Improving diagnosis of Bordetella pertussis to improve patient management
Abstract number: R2362
McCulloch E., Williams C.
Objectives: Bordetella pertussis is a serious potentially life threatening infection particularly in unimmunised infants. There has also been an increase in the number of people who, although fully vaccinated, loose their immunity over time. Due to the fragile nature of the organism and the prolonged time required to culture the organism it is significantly under reported. It was proposed that introducing real-time PCR as a clinical service to detect Bordetella pertussis and Bordetella parapertussis (a related less severe infection) would improve the management of patients with this infection.
Methods: Pernasal swabs or naso-pharyngeal aspirates from patients with a clinical suspicion of whooping cough were collected and cultured immediately as per routine laboratory protocol. In our real-time PCR assay, DNA is extracted using the EZ1 BioRobot (Qiagen) and a tissue extraction kit, then amplified and detected using an ABI Prism 7000 sequence detector and Taqman probes (Applied Biosystems). Each sample is performed in duplicate using a reaction which amplifies a specific B.pertussis or B.parapertussis gene target allowing detection amplified DNA.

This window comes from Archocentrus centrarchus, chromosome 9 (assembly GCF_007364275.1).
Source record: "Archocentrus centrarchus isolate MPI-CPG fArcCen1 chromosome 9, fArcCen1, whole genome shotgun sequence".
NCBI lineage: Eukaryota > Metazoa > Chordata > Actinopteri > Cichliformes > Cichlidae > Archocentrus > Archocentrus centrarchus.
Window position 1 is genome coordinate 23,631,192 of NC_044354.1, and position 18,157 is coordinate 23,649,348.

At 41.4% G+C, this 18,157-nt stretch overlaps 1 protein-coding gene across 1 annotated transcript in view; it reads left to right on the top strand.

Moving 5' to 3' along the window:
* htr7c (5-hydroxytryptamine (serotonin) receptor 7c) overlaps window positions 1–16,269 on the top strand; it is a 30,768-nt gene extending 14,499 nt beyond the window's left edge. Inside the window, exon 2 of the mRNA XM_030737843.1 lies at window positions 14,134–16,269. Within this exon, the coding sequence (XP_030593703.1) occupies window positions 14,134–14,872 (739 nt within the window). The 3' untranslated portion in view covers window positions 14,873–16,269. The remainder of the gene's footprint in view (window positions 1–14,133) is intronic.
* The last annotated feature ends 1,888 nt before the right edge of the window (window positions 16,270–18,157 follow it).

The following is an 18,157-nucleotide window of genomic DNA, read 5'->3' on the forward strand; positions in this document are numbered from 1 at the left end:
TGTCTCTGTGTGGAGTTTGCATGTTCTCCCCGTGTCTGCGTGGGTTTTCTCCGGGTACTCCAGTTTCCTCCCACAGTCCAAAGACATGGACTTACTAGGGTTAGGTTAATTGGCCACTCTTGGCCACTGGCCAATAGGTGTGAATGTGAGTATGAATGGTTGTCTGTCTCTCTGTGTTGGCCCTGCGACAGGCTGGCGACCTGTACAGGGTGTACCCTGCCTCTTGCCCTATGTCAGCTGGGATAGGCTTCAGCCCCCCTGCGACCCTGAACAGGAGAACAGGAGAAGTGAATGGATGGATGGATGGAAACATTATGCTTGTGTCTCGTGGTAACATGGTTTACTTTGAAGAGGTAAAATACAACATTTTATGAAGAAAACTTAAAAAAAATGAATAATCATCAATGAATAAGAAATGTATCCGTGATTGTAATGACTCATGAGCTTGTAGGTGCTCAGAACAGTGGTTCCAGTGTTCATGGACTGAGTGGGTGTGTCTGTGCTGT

Results: In the first year of introducing real-time PCR as a clinical service the turn-around time of sample processing improved from 57 days using standard culture methods to 24 hrs with a maximum of 3 days if a specimen was collected on a weekend. The sensitivity of the assay was also improved with 4 cases from a total of 13 positive patients that would not have been detected when culture was used alone. Clinicians were also more likely to take specimens for pertussis testing due to the improved service this resulted in cases of dual infection with RSV being detected were a positive virology result alone may have resulted in no further investigations.
Conclusion: The use of real-time PCR has allowed both a faster turn around time in processing patient samples, increased sensitivity and more appropriate isolation procedures for in-patients.
|Session name:||18th European Congress of Clinical Microbiology and Infectious Diseases|
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